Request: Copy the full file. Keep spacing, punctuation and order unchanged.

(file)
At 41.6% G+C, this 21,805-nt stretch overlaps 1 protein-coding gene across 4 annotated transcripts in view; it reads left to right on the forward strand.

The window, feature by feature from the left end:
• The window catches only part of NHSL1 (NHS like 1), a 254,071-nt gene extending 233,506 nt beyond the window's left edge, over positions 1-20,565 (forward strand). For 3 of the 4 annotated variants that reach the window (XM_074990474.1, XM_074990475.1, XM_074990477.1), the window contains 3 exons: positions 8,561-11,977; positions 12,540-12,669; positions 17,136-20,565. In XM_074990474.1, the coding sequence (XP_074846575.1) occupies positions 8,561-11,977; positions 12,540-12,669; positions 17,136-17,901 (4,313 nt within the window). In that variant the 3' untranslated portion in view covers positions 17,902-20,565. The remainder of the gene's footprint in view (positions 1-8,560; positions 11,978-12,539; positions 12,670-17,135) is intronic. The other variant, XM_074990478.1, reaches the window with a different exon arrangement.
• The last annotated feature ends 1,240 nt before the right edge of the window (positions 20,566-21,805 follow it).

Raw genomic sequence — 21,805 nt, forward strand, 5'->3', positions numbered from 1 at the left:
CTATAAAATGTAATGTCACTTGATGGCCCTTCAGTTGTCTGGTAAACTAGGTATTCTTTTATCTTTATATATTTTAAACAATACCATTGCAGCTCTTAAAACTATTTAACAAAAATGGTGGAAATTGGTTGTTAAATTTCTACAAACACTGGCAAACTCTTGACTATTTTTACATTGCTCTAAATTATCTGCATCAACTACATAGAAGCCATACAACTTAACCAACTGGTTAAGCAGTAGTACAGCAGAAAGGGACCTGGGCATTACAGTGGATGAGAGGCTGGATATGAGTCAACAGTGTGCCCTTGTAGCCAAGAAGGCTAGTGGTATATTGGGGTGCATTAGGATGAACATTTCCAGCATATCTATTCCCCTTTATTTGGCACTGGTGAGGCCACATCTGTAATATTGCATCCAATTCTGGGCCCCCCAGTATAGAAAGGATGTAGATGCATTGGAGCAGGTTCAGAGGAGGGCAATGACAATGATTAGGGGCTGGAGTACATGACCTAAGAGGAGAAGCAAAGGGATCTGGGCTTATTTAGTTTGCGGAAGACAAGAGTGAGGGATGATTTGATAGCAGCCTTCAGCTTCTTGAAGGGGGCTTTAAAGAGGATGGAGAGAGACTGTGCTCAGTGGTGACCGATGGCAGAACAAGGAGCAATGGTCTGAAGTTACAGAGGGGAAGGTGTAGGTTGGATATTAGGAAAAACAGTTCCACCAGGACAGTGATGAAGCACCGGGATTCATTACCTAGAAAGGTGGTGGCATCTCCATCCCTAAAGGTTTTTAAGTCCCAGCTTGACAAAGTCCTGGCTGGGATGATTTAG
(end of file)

At 41.6% G+C, this 21,805-nt stretch overlaps 1 protein-coding gene across 4 annotated transcripts in view; it reads left to right on the forward strand.

The window, feature by feature from the left end:
• The window catches only part of NHSL1 (NHS like 1), a 254,071-nt gene extending 233,506 nt beyond the window's left edge, over positions 1-20,565 (forward strand). For 3 of the 4 annotated variants that reach the window (XM_074990474.1, XM_074990475.1, XM_074990477.1), the window contains 3 exons: positions 8,561-11,977; positions 12,540-12,669; positions 17,136-20,565. In XM_074990474.1, the coding sequence (XP_074846575.1) occupies positions 8,561-11,977; positions 12,540-12,669; positions 17,136-17,901 (4,313 nt within the window). In that variant the 3' untranslated portion in view covers positions 17,902-20,565. The remainder of the gene's footprint in view (positions 1-8,560; positions 11,978-12,539; positions 12,670-17,135) is intronic. The other variant, XM_074990478.1, reaches the window with a different exon arrangement.
• The last annotated feature ends 1,240 nt before the right edge of the window (positions 20,566-21,805 follow it).

Raw genomic sequence — 21,805 nt, forward strand, 5'->3', positions numbered from 1 at the left:
CTATAAAATGTAATGTCACTTGATGGCCCTTCAGTTGTCTGGTAAACTAGGTATTCTTTTATCTTTATATATTTTAAACAATACCATTGCAGCTCTTAAAACTATTTAACAAAAATGGTGGAAATTGGTTGTTAAATTTCTACAAACACTGGCAAACTCTTGACTATTTTTACATTGCTCTAAATTATCTGCATCAACTACATAGAAGCCATACAACTTAACCAACTGGTTAAGCAGTAGTACAGCAGAAAGGGACCTGGGCATTACAGTGGATGAGAGGCTGGATATGAGTCAACAGTGTGCCCTTGTAGCCAAGAAGGCTAGTGGTATATTGGGGTGCATTAGGATGAACATTTCCAGCATATCTATTCCCCTTTATTTGGCACTGGTGAGGCCACATCTGTAATATTGCATCCAATTCTGGGCCCCCCAGTATAGAAAGGATGTAGATGCATTGGAGCAGGTTCAGAGGAGGGCAATGACAATGATTAGGGGCTGGAGTACATGACCTAAGAGGAGAAGCAAAGGGATCTGGGCTTATTTAGTTTGCGGAAGACAAGAGTGAGGGATGATTTGATAGCAGCCTTCAGCTTCTTGAAGGGGGCTTTAAAGAGGATGGAGAGAGACTGTGCTCAGTGGTGACCGATGGCAGAACAAGGAGCAATGGTCTGAAGTTACAGAGGGGAAGGTGTAGGTTGGATATTAGGAAAAACAGTTCCACCAGGACAGTGATGAAGCACCGGGATTCATTACCTAGAAAGGTGGTGGCATCTCCATCCCTAAAGGTTTTTAAGTCCCAGCTTGACAAAGTCCTGGCTGGGATGATTTAG